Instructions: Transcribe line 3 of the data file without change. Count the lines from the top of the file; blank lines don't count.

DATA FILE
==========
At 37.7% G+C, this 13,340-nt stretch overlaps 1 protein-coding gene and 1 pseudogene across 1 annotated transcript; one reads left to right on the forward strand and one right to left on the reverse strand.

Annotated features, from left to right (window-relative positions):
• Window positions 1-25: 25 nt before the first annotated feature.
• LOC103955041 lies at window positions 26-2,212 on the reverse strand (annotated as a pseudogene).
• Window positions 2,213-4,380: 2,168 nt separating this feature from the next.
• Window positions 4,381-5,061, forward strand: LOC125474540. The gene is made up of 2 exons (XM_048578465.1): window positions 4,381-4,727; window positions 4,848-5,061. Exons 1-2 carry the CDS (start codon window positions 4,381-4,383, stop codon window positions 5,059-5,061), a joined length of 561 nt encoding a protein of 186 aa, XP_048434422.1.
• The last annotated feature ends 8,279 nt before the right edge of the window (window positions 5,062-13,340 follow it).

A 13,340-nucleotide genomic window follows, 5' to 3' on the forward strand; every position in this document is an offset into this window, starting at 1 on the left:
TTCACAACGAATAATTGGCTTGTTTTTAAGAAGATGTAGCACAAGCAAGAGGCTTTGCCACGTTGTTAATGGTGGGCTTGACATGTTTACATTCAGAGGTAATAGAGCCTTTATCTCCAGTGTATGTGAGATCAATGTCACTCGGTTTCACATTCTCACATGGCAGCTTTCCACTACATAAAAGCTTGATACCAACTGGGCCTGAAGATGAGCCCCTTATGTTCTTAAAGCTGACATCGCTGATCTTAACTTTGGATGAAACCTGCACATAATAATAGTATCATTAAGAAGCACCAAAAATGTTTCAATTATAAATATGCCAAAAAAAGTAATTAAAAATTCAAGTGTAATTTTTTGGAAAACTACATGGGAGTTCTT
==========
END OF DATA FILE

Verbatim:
• Window positions 1-25: 25 nt before the first annotated feature.